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Special to The News-Courier—
SEYMOUR–50th District Attorney Jennifer A. Habert, is pleased to announce the successful prosecution of two drug related offenses during February.
A Baylor County jury convicted Clifton James Grimes, a Baylor County resident, on Possession of a Controlled Substance, namely methamphetamine in an amount of 4-200 grams, on Feb. 24.
The jury found that the allegation that Grimes had been previously convicted of two prior felonies to be true enhancing his range of punishment to that of a habitual offender. The jury recommended a sentence of 40 years in the Texas Department of Criminal Justice Institutional Division.
Grimes was driving a truck with a defective tail lamp and an expired tag when he was stopped by Seymour Police Sergeant, Bryce Sawyer, around 3 a.m. on Jan. 15, 2019. When questioning Grimes about the reasons he had been visiting a residence where drug trafficking was suspected, Grimes consented to a search. Grimes attempted to hold onto a small object in his coat pocket. He eventually admitted to Sawyer that the object was a baggie containing Methamphetamine. After placing Grimes under arrest, Sawyer located a broken methamphetamine pipe and a syringe in Grimes’ pocket.
At the Seymour Police Department, jail attendant John Byrket performed a routine inventory of the property removed from Grimes at the scene. During that process, Byrket located an additional baggie containing methamphetamine hidden in a pack of cigarettes.
Both baggies were tested by the Texas Department of Public Safety Crime Lab in Abilene. The weight of the methamphetamine was 9.38 grams.
Grimes testified at trial and admitted that he had smoked methamphetamine the evening that he was arrested. He insisted that he was unaware that there was contraband in his pockets. He testified that he had traveled to Vernon with a couple of friends and one of them had used his jacket. He testified that the drugs in his pockets could have a street value of $50 to $100 dollars per gram.
Grimes admitted having been to prison on five prior occasions for felonies, including the charges that the state alleged for purposes of enhancing his punishment. Grimes testified that he had been convicted of Driving While Intoxicated at least six times. He also admitted to having served time on a felony theft charge as well as having convictions for resisting arrest and unlawful carrying of a weapon.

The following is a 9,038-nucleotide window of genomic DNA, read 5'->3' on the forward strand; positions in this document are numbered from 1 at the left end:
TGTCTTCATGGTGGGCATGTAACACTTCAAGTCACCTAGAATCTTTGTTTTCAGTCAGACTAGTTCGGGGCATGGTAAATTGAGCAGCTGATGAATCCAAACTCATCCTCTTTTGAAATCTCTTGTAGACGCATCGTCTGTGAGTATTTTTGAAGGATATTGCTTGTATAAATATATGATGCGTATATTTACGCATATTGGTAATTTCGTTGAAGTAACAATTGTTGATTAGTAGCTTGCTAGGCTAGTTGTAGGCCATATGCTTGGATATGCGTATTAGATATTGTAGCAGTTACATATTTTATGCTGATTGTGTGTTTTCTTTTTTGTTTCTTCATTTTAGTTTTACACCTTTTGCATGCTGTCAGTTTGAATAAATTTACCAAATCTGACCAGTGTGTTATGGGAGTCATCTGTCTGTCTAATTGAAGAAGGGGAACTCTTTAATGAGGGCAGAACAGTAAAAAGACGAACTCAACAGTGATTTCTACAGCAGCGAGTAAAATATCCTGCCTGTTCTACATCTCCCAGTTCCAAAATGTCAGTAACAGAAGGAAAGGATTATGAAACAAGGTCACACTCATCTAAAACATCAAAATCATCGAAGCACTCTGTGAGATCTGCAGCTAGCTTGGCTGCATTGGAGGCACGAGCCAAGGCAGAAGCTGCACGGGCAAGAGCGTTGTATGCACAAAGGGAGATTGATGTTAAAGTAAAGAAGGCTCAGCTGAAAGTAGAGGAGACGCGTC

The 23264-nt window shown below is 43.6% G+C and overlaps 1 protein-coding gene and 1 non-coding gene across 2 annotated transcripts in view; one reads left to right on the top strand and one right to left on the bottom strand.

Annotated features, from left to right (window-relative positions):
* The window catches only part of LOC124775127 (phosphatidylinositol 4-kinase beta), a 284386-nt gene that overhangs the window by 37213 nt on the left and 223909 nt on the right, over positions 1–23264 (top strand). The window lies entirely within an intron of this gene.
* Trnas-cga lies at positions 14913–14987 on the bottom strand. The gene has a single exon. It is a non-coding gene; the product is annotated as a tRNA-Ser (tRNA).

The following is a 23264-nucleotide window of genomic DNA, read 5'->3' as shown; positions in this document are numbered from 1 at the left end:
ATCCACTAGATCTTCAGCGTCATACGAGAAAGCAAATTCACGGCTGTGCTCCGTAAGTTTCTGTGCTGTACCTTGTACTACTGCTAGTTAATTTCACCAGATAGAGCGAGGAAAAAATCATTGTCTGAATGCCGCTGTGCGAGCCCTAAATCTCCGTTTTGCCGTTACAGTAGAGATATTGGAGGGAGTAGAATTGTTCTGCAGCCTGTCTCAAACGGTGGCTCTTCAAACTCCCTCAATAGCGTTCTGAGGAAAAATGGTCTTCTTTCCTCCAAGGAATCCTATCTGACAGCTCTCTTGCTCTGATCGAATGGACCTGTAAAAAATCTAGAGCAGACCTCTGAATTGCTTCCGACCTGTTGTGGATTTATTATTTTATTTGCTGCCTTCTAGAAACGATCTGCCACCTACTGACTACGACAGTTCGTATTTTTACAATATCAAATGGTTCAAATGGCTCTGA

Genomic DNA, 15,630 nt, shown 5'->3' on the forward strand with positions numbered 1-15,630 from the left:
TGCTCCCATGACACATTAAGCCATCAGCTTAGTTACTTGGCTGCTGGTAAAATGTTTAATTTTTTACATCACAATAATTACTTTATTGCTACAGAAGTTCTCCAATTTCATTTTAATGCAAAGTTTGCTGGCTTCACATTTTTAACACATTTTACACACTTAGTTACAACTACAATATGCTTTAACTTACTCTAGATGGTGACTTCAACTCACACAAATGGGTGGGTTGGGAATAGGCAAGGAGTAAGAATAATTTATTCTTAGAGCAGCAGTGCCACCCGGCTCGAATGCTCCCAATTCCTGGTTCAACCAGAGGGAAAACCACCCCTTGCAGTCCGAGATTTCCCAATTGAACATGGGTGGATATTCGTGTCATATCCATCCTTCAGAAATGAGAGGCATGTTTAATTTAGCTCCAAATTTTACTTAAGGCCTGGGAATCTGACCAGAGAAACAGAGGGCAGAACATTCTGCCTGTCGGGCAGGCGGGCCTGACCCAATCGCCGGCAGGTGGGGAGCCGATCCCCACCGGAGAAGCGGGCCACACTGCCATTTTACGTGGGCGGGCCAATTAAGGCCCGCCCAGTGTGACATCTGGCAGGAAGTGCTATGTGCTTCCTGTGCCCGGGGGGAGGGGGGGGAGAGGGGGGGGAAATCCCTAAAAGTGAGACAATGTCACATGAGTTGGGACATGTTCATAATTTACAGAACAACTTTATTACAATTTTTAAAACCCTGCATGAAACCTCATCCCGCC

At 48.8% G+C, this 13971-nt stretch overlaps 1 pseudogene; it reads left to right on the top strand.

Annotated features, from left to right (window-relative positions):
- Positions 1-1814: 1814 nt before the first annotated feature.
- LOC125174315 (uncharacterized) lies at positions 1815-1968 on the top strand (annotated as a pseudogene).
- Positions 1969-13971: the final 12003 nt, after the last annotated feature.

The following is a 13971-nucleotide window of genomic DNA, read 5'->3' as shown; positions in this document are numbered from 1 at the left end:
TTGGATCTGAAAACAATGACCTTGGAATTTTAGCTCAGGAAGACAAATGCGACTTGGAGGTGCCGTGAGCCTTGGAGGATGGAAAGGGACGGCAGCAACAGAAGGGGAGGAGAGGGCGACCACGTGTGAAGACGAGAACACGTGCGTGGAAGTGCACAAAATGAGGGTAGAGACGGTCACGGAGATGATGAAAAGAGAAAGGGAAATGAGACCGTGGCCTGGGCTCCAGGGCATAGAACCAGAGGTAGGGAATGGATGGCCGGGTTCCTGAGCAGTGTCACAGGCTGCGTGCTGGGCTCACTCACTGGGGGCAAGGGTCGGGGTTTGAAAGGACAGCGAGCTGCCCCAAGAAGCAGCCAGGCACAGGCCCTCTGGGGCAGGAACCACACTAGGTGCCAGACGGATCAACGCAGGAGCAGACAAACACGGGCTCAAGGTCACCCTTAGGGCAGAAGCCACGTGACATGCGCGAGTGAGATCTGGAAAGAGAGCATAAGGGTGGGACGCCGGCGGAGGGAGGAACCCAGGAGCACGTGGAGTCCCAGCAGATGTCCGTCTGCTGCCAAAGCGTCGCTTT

Earlier on Feb.11, 2020, Yvonne Gettens was sentenced to 20 years in the Texas Department of Criminal Justice Institutional Division pursuant to a plea deal. Gettens also faces a similar sentence on Oklahoma charges.
Gettens was traveling through Baylor County on her way to Knox County on Sep. 24, 2019 when Texas Highway Patrol Trooper Justin Burger initiated a traffic stop for an equipment offense. Gettens consented to a search of her vehicle. Trooper Burger located over 56 grams of Methamphetamine and a small glass pipe with residue. Gettens admitted that she was traveling to Knox County and that the Methamphetamine was hers. She had a warrant out for her arrest for a parole violation out of Oklahoma. She admitted that she had been on the run for over a year. After Gettens serves her sentence in TDCJ-ID, she will be transported to Oklahoma to face any outstanding charges she has there.
Habert wishes to commend the law enforcement officers involved in both cases for their excellent work. “The jury in the Grimes case sent a strong message that the community will uphold the rule of law,” she said. “Such a message deters criminal activity and helps prosecutors negotiate stronger plea deals.”